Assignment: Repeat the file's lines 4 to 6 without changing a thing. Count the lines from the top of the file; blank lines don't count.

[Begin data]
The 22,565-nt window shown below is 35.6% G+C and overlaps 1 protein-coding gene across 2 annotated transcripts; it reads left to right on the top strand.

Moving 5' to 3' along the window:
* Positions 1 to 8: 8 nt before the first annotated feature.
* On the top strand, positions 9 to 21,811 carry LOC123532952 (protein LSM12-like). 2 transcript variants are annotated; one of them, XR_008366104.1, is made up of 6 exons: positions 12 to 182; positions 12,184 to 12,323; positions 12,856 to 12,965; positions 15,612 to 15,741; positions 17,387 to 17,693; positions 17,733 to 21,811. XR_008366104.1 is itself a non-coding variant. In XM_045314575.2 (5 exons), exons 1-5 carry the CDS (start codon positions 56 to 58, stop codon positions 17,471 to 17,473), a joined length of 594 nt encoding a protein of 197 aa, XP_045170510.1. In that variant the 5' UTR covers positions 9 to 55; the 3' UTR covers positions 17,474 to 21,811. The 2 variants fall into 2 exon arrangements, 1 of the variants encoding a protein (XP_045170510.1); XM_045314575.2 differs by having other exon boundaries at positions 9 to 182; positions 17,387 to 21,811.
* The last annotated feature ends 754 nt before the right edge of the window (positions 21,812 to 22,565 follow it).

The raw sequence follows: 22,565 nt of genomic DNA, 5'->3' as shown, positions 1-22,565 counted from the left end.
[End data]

* On the top strand, positions 9 to 21,811 carry LOC123532952 (protein LSM12-like). 2 transcript variants are annotated; one of them, XR_008366104.1, is made up of 6 exons: positions 12 to 182; positions 12,184 to 12,323; positions 12,856 to 12,965; positions 15,612 to 15,741; positions 17,387 to 17,693; positions 17,733 to 21,811. XR_008366104.1 is itself a non-coding variant. In XM_045314575.2 (5 exons), exons 1-5 carry the CDS (start codon positions 56 to 58, stop codon positions 17,471 to 17,473), a joined length of 594 nt encoding a protein of 197 aa, XP_045170510.1. In that variant the 5' UTR covers positions 9 to 55; the 3' UTR covers positions 17,474 to 21,811. The 2 variants fall into 2 exon arrangements, 1 of the variants encoding a protein (XP_045170510.1); XM_045314575.2 differs by having other exon boundaries at positions 9 to 182; positions 17,387 to 21,811.
* The last annotated feature ends 754 nt before the right edge of the window (positions 21,812 to 22,565 follow it).

The raw sequence follows: 22,565 nt of genomic DNA, 5'->3' as shown, positions 1-22,565 counted from the left end.